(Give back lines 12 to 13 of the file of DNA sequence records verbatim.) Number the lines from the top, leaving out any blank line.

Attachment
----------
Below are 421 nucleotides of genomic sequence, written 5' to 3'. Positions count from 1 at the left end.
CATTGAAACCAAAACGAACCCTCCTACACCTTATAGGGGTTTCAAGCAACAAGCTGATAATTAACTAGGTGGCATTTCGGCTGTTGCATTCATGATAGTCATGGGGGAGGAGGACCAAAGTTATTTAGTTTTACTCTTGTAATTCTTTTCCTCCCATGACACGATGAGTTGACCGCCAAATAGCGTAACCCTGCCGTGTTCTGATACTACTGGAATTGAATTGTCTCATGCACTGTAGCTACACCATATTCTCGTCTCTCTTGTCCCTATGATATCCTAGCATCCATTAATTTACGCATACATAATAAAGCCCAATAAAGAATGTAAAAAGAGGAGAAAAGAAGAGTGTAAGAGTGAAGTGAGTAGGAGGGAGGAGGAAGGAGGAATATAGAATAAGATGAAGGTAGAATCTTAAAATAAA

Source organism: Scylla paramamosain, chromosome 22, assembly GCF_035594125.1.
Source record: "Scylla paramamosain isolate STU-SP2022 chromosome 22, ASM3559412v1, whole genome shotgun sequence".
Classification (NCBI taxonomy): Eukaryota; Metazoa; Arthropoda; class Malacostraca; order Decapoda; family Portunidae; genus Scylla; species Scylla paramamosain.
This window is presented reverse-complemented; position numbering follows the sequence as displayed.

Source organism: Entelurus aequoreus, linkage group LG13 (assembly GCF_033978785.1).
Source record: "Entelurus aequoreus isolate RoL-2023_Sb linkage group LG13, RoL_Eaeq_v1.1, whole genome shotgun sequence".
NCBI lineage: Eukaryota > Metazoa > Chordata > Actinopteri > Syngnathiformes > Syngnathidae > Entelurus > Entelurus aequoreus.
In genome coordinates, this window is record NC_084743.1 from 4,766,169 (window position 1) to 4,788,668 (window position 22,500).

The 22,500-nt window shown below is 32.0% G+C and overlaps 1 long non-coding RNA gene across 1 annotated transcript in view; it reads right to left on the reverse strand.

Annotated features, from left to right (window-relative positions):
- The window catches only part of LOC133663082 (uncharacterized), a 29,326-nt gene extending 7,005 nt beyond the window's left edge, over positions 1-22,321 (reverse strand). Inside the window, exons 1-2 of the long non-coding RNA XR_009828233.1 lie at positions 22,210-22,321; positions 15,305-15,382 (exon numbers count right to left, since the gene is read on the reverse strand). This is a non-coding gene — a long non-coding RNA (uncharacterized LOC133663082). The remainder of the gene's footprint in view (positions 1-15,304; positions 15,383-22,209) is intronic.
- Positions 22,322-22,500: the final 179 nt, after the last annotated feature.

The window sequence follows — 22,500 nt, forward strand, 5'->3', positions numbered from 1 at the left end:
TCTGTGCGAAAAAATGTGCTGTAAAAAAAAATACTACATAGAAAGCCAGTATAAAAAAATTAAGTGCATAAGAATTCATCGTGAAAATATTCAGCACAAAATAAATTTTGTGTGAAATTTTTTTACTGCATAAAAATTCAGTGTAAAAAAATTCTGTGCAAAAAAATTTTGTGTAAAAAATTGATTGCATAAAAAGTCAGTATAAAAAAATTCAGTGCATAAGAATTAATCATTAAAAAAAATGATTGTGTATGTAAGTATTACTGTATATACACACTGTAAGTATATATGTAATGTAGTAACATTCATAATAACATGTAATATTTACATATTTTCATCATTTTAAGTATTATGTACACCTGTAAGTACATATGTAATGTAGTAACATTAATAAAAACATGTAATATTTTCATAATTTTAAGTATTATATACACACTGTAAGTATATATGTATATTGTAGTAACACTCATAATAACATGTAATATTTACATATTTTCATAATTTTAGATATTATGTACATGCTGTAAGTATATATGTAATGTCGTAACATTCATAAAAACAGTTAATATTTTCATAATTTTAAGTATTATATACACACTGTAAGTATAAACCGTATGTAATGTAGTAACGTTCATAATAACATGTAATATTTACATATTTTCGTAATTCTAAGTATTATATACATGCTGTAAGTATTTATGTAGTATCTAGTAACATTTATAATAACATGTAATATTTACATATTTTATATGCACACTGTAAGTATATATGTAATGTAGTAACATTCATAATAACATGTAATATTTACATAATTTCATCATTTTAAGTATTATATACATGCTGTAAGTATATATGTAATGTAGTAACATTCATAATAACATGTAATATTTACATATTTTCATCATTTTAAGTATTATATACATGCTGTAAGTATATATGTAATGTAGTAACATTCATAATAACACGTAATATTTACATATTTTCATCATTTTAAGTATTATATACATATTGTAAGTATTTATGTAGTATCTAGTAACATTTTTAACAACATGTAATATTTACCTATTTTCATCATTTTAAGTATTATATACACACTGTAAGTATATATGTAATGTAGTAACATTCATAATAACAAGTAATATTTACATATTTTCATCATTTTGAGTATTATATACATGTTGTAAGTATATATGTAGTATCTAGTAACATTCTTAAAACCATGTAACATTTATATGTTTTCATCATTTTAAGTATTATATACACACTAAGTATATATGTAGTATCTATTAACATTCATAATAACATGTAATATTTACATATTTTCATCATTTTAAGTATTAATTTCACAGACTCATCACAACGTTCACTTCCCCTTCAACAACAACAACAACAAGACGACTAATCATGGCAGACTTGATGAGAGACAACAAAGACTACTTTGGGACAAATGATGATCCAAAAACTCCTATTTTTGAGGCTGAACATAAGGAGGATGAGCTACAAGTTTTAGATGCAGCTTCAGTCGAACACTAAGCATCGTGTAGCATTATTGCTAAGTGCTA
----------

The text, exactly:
Annotated features, from left to right (window-relative positions):
- The window catches only part of LOC133663082 (uncharacterized), a 29,326-nt gene extending 7,005 nt beyond the window's left edge, over positions 1-22,321 (reverse strand). Inside the window, exons 1-2 of the long non-coding RNA XR_009828233.1 lie at positions 22,210-22,321; positions 15,305-15,382 (exon numbers count right to left, since the gene is read on the reverse strand). This is a non-coding gene — a long non-coding RNA (uncharacterized LOC133663082). The remainder of the gene's footprint in view (positions 1-15,304; positions 15,383-22,209) is intronic.